The latest leak of the TPP text also includes several new non-papers attached as addenda. The non-paper on Internet service provider liability is included as Addendum III and heavily bracketed.

El Salvador Ratifies the Marrakesh Treaty

On October 1, 2014, El Salvador became the second country to ratify the World Intellectual Property Organization (WIPO) Marrakesh Treaty to Facilitate Access to Published Works for Persons Who are Blind, Visually Impaired, or Otherwise Print Disabled, adopted at Marrakesh on June 27, 2013. India was the first country to ratify the treaty on June 24, 2014.

The treaty sets forth minimum standards for limitations and exceptions designed to facilitate access to accessible format works for persons who are blind, visually impaired or otherwise print disabled. It would also permit cross-border sharing of these accessible format works, allowing countries to avoid unnecessary duplication of efforts in the creation of accessible format works and also facilitate the importation of works in other languages.

Eighteen more ratifications are needed for the treaty to enter into force. The United States, which has robust limitations and exceptions allowing for the creation and distribution of accessible format works, signed the treaty in October 2013, but the treaty has not yet been sent to the Senate for ratification.

India First to Ratify the Marrakesh Treaty for the Blind; 79 Total Signatories to the Treaty

The World Intellectual Property Organization (WIPO) Marrakesh Treaty to Facilitate Access to Published Works for Persons Who are Blind, Visually Impaired, or Otherwise Print Disabled now has seventy-nine signatories. This treaty, also known as the “Marrakesh Treaty” or “Treaty for the Blind” was a significant achievement as the first WIPO treaty dedicated to limitations and exceptions, focusing on the rights of users rather than increasing the rights of rightholders. Significantly, India became the first country to ratify the treaty on June 24, 2014 (deposit with WIPO on June 30, 2014).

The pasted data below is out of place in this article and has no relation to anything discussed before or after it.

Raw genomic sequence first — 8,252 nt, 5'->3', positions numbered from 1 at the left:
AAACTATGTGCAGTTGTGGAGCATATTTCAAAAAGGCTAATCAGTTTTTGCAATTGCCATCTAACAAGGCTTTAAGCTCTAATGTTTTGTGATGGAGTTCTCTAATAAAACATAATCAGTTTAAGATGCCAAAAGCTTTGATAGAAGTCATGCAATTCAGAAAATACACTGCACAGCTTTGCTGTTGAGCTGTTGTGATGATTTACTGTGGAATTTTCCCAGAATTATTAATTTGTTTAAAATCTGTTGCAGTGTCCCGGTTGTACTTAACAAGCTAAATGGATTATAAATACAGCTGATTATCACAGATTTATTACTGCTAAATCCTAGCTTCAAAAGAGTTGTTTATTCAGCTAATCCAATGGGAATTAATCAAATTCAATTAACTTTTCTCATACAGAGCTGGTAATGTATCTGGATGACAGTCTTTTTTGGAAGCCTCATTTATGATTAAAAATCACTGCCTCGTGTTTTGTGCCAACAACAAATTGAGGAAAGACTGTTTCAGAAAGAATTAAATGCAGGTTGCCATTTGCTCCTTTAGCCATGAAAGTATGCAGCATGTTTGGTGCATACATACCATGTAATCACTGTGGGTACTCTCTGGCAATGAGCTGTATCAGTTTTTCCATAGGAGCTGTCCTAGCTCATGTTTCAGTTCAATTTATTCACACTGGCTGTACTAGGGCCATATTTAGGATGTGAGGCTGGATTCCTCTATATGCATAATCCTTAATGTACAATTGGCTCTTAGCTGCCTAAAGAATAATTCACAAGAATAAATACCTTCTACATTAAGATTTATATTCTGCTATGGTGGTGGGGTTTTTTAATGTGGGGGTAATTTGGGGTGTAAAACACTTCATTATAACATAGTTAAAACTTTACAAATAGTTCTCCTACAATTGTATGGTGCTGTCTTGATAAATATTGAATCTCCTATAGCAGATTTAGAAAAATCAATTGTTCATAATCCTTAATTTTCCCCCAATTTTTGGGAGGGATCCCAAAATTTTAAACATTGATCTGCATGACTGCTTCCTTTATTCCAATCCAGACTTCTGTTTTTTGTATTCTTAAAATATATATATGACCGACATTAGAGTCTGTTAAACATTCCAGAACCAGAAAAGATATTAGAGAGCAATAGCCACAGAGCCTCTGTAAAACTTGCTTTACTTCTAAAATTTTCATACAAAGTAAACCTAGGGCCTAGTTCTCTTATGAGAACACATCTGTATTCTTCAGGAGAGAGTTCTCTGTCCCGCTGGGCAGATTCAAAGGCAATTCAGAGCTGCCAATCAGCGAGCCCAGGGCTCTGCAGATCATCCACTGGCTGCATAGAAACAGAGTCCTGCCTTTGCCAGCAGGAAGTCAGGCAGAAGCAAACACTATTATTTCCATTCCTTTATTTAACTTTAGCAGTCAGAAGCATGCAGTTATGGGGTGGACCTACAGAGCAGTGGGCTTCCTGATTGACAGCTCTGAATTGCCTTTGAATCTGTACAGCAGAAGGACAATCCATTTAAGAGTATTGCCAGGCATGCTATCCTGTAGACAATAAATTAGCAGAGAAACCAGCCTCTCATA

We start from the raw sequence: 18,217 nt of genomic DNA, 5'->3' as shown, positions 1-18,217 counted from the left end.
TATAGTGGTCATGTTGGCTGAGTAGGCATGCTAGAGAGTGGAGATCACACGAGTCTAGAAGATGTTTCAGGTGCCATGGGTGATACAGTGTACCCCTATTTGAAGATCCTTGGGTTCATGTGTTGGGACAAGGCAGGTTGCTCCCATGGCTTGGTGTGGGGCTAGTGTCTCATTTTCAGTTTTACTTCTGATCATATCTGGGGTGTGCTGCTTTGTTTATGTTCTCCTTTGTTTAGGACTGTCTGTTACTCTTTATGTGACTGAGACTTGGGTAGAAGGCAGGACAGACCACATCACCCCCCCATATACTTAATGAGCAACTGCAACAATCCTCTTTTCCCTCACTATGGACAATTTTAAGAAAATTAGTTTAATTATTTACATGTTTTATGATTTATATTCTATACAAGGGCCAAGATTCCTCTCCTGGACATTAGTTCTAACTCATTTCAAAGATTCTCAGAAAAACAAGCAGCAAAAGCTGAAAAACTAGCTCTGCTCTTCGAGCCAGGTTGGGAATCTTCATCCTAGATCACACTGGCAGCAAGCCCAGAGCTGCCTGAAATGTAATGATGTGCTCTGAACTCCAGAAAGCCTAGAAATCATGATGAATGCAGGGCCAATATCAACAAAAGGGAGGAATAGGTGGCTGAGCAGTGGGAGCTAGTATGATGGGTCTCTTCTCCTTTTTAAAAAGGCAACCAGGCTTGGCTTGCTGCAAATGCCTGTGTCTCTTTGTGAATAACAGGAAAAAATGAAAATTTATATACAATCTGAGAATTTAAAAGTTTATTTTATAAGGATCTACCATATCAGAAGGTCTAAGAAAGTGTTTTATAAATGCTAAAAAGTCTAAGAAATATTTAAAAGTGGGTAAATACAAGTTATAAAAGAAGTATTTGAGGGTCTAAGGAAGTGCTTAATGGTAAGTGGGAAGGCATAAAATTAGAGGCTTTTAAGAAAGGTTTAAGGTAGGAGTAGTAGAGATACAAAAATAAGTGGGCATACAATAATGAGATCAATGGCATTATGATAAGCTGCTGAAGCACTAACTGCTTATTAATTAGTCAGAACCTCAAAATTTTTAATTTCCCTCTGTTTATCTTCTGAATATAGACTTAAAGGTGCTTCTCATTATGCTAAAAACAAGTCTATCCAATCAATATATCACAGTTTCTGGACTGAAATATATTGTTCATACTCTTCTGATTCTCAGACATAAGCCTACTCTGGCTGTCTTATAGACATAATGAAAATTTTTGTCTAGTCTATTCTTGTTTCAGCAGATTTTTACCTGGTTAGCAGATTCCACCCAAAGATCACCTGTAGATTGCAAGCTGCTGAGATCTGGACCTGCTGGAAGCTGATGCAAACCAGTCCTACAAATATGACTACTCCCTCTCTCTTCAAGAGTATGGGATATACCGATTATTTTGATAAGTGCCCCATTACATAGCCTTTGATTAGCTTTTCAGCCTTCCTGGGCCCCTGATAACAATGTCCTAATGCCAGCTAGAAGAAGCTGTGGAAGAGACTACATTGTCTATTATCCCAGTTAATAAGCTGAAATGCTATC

The treaty sets forth minimum standards for limitations and exceptions designed to facilitate access to accessible format works for persons who are blind, visually impaired or otherwise print disabled. It would also permit cross-border sharing of these accessible format works, allowing countries to avoid unnecessary duplication of efforts in the creation of accessible format works and also facilitate the importation of works in other languages. For example, a popular title would not have to be created in accessible format work in the United States, then again in Canada, then again in the United Kingdom, then again in Australia, and so forth. It could be created in one English speaking country then shared for the benefit of persons who are visually impaired in other English speaking countries. Persons in the United States could also benefit from this treaty through the importation of accessible format works in languages other than English, either to benefit those residing in the United States whose native language is not English, or to benefit those who are learning a foreign language. Tiflolibros in Argentina, for example, has a large library of Spanish language accessible format works that could be shared with beneficiaries in the United States if the treaty entered into force. More detailed information about the treaty is available in the “Users Guide to the Marrakesh Treaty.”

There was a recent flurry of signing activity due to Article 17 of the Marrakesh Treaty, which closed the treaty to signing one year after adoption of the treaty; June 27, 2014 was the last date for a country to sign. Signing the treaty signals that a country agrees with the treaty and essentially constitutes an endorsement of the instrument. While it does not create binding legal obligations to adhere to the requirements of the treaty, it does oblige the signatory from undermining the treaty’s objectives. Countries that have signed still need to ratify the treaty in order to be bound by it, and twenty ratifications are required before the Marrakesh Treaty will enter into force. Although the treaty is now closed to new signatures, other countries may join the treaty through a one-step process acceding to the treaty (rather than the two-step process of signing then ratifying).

A round of applause should be given to India for being the first (and currently only) country to ratify the Marrakesh Treaty, though it is expected that Kenya will soon follow. India’s swift ratification, within one year after the treaty’s adoption, is a record for any WIPO treaty and signals the importance of the objectives of the treaty.